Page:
The American Legion was chartered and incorporated by Congress in 1919 as a patriotic veterans organization devoted to mutual helpfulness. It is the nation’s largest wartime veterans service organization, committed to mentoring youth and sponsorship of wholesome programs in our communities, advocating patriotism and honor, promoting strong national security, and continued devotion to our fellow servicemembers and veterans...
FOR GOD AND COUNTRY WE ASSOCIATE OURSELVES TOGETHER
FOR THE FOLLOWING PURPOSES:
To uphold and defend the Constitution of the United States of America;
To maintain law and order;
To foster and perpetuate a one hundred percent Americanism;
To preserve the memories and incidents of our associations in the Great Wars;
To inculcate a sense of individual obligation to the community, state and nation;
To combat the autocracy of both the classes and the masses;
To make right the master of might;
To promote peace and goodwill on earth;
To safeguard and transmit to posterity the principles of justice, freedom and democracy;
To consecrate and sanctify our comradeship by our devotion to mutual helpfulness.
The rays of the sun form the background of our proud emblem and suggests the Legion's principles will dispel the darkness of violence and evil.
The wreath forms the center, in loving memory of those brave comrades who gave their lives in the service of the United States that liberty might endure.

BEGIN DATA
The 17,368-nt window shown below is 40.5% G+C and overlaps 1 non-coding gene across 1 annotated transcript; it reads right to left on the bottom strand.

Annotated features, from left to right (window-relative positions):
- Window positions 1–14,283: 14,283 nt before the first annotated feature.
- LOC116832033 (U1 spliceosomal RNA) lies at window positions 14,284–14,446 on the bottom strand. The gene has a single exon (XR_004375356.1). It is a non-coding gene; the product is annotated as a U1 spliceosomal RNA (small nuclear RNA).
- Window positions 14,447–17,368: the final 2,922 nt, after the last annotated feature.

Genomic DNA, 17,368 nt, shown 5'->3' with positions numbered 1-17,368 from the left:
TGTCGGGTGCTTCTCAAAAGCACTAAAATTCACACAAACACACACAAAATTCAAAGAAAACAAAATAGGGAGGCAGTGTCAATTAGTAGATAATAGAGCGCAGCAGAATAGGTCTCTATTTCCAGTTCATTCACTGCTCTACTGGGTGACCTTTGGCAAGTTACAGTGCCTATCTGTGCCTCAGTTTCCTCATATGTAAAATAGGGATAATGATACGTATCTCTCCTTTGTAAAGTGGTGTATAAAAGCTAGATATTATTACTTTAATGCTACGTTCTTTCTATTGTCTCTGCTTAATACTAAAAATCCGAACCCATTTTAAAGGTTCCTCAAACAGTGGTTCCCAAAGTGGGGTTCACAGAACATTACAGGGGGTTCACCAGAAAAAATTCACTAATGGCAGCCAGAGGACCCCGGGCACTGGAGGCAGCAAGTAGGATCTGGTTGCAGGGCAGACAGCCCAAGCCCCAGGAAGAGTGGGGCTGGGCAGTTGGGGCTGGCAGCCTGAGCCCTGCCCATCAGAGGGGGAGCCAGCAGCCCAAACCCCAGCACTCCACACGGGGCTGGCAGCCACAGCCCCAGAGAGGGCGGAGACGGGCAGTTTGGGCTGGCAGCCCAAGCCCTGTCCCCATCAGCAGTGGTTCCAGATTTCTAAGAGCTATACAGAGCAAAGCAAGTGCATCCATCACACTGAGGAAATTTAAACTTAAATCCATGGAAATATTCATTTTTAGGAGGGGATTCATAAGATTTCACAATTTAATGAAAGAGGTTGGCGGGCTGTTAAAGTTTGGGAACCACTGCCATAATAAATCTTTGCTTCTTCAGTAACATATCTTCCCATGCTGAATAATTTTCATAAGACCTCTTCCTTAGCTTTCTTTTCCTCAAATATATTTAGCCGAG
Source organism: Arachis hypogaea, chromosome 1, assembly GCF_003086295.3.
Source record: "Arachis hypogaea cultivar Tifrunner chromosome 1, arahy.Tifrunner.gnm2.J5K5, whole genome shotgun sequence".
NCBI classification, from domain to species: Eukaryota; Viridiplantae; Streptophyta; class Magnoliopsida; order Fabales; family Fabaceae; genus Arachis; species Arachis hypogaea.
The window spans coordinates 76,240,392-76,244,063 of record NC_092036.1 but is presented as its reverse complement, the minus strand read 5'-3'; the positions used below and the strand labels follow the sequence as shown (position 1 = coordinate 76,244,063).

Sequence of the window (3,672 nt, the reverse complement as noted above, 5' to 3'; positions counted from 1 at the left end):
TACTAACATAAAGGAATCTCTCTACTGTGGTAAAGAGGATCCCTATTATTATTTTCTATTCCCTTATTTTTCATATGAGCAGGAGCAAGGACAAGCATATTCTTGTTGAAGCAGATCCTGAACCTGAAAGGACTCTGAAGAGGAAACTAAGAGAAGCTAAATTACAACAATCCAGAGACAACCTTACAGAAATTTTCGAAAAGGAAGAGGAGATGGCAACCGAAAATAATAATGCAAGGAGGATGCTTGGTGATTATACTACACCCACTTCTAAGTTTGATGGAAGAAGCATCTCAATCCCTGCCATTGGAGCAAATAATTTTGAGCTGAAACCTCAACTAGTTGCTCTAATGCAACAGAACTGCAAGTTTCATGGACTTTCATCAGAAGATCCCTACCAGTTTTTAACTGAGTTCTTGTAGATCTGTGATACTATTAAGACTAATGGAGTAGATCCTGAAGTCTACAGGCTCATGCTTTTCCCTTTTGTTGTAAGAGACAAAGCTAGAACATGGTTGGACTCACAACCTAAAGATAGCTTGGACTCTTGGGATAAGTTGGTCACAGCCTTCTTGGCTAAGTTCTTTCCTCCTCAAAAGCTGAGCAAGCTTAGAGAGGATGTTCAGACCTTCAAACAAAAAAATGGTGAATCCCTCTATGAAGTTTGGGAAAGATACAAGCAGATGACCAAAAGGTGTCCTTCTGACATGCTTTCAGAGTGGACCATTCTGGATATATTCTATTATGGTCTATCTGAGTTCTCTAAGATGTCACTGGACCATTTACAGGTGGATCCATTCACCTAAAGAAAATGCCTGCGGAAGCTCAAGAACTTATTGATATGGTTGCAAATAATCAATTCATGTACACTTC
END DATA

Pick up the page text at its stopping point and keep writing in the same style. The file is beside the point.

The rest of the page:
The star, victory symbol of World War I, also symbolizes honor, glory and constancy. The letters "U.S." leave no doubt as to the brightest star in the Legion's star.
The larger of two outer rings stands for the rehabilitation of our sick and disabled comrades. The smaller inside ring denotes the welfare of America's children.
The smaller of two inner rings set upon the star represents service to our communities, states and the nation. The larger outer ring pledges loyalty to Americanism.
The words American Legion tie the whole together for truth, remembrance, constancy, honor, service, veterans affairs and rehabilitation, children and youth, loyalty, and Americanism.
Focusing on service to veterans, servicemembers and communities, the American Legion evolved from a group of war-weary veterans of World War I into one of the most influential nonprofit groups in the United States.
War-weary World War I veteran - STEADYFRIEND.US Staff Family Member - Pvt. Erman Lepley didn't make it home.
By Justin Engle The Daily Item
The memorial sits at Elm Street and Route 522. The site consists of six pillars made with bricks from the Beaver Springs Elementary School. The largest pillar has a plaque honoring all veterans with the American flag and the prisoner-of-war flag flying above it. The other five pillars have emblems and flags from the five branches of the military.
The site also contains three stone markers honoring community members killed in action: Pvt. Erman Lepley, in World War I; Pfc. Wayne Balmer, in Vietnam; and Pfc. Richard L. Fry, also in Vietnam...
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